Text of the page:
An interesting side note to the story was the self-identification of one attendee with the national anti-Islamic activist group, Act for America (a group that proclaims itself “the NRA of national security”). Although the person who identified himself as a member of the group apparently tried to calm down an attendee who was talking openly about killing Muslims, he also at one point indicated that he could “understand” the man’s point of view.  This makes sense since Act for America is a group that the watchdogs at the Southern Poverty Law Center describe as”far and away the largest grassroots anti-Muslim group in America.” The group’s founder and leaders has publicly stated that:

“[A] practicing Muslim who believes the word of the Koran to be the word of Allah … who goes to mosque and prays every Friday, who prays five times a day — this practicing Muslim, who believes in the teachings of the Koran, cannot be a loyal citizen of the United States.”

It is also an organization that once employed Lt. Gov. Dan Forest’s Chief of Staff, Hal Weatherman as its National Communications and Marketing Director. This makes sense, of course, since Forest is a crusading soldier of the religious right and an ally of  hateful Islamophobes like Franklin Graham and Steve Noble.

According to a statement his boss made in New Bern over the weekend, Weatherman could also be working for the Governor of North Carolina before too long. Forest told attendees at the Craven County Reagan Day Dinner that he plans on being Governor in North Carolina in 2021 — presumably as the result of running for the office against Roy Cooper. This statement comes despite Forest’s claim that he prays for Cooper and that “I want him to do a good job and I’m not going to be spending my four years battling Roy Cooper.”

There was no word from Forest or Weatherman on how many times per day it would be permissible for Forest to pray before his loyalty to the country could legitimately be subject to question.

Commentary, HB2

Is this the most illogical/dishonest defense of HB2 yet?

Confronting the passion with which some on the religious right cling to HB2 — a law that is taking on the status of a virtual holy icon in some circles — is always something of a through-the-looking glass experience. The notion that an utterly illogical and unenforceable law designed to respond to a non-existent problem could rouse such passion amongst its defenders never ceases to amaze.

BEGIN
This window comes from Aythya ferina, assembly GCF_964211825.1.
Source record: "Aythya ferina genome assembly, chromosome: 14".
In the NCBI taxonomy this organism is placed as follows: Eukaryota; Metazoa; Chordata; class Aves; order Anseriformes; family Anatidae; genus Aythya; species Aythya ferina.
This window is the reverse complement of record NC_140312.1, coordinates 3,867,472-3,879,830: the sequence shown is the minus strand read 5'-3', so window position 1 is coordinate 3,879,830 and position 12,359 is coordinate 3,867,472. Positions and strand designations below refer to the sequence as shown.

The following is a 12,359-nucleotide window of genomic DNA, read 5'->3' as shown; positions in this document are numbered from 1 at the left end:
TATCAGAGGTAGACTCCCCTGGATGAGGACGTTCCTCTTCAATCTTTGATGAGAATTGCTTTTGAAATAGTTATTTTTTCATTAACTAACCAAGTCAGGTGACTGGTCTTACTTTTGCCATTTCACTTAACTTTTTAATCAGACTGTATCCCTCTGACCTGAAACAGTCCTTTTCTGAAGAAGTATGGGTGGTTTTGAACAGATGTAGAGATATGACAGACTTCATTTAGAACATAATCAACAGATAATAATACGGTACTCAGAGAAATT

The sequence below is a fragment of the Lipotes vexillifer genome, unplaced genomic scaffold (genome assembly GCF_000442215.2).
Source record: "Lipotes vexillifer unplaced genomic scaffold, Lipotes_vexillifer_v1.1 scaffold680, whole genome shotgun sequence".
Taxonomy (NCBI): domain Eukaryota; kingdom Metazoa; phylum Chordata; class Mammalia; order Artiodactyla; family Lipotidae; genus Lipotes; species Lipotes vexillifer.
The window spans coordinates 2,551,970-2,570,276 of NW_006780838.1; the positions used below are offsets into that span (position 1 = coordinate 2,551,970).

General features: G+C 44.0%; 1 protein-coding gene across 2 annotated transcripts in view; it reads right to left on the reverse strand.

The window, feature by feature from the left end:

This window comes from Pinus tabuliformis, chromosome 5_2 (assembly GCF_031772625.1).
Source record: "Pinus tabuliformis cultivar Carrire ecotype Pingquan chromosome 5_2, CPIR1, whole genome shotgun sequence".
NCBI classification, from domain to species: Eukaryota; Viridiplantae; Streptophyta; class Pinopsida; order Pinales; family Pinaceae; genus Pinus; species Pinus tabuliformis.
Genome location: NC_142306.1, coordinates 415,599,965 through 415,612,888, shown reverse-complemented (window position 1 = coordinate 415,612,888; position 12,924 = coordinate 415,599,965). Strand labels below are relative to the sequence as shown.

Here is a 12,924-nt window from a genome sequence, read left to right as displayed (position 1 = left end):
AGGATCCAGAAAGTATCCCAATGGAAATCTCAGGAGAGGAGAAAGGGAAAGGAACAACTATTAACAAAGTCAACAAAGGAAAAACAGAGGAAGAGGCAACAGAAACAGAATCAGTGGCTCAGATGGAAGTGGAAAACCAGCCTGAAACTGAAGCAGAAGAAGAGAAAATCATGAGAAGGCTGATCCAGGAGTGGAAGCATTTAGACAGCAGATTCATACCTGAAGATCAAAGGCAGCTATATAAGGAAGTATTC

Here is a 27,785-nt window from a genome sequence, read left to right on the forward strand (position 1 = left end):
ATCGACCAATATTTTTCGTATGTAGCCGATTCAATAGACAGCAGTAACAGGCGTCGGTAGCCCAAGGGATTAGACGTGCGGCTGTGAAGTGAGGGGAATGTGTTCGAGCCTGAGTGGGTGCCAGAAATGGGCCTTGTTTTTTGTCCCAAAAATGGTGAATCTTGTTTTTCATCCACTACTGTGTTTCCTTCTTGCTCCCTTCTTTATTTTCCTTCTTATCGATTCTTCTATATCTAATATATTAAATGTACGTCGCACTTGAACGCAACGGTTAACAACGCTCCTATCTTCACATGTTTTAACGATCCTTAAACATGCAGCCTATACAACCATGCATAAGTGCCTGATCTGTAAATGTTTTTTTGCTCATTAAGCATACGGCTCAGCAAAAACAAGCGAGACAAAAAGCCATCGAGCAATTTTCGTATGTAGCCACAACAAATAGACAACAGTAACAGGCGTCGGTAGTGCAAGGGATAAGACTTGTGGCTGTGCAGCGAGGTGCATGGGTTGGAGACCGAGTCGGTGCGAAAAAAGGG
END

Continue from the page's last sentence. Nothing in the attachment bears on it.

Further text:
The truly delusional Lt. Gov. Dan Forest spewed a remarkable bit of this brand of nonsense last week when he said the following about Gov. Roy Cooper’s latest effort to bend over backwards with a proposed compromise that would up penalties for anyone engaging in predatory behavior in a bathroom:

“If Governor Cooper’s proposed bill for repealing HB2 becomes law, it will create a state-sanctioned ‘Look But Don’t Touch’ policy in our bathrooms. Heterosexual men will be able to access women’s showers and bathrooms by simply posing as a transgender individual. They will be able to watch women and children shower, or shower next to them. As long as the man doesn’t touch them, assault them or film them, no legal protection would be afforded the offended woman or child. Nothing.”

The award, however, for last week’s most utterly vacuous HB2 defense had to go to the staff of the North Carolina Family Policy Council. This is from a post attacking Cooper that appeared on the group’s website last Thursday:

“Thirdly, NC Family believes the enhanced penalty section of the proposal is simply an admission by the bill sponsors that they expect crimes to increase in intimate settings if the protections provided by House Bill 2 are repealed and men are allowed full access into girls’ and women’s bathrooms, showers, and changing rooms. The bill proposes to increase penalties for the following crimes: second degree forcible rape, second degree forcible sexual offense, indecent exposure, secret peeping, taking indecent liberties with children or a student, stalking, and assault. If the bill sponsors did not expect these crimes to increase, of if they did not see a need to create a greater deterrent for these crimes, there would be no need for this section of the bill.”

It’s hard to know whether to laugh or cry at the inanity of this passage. Earth to the NC Family Policy Council: If you had listened to what Cooper (and Senator Dan Blue and Representative Darren Jackson) said at their press conference last week, you would know that it’s precisely because they DO NOT expect any problems to occur that they proposed the change. Read more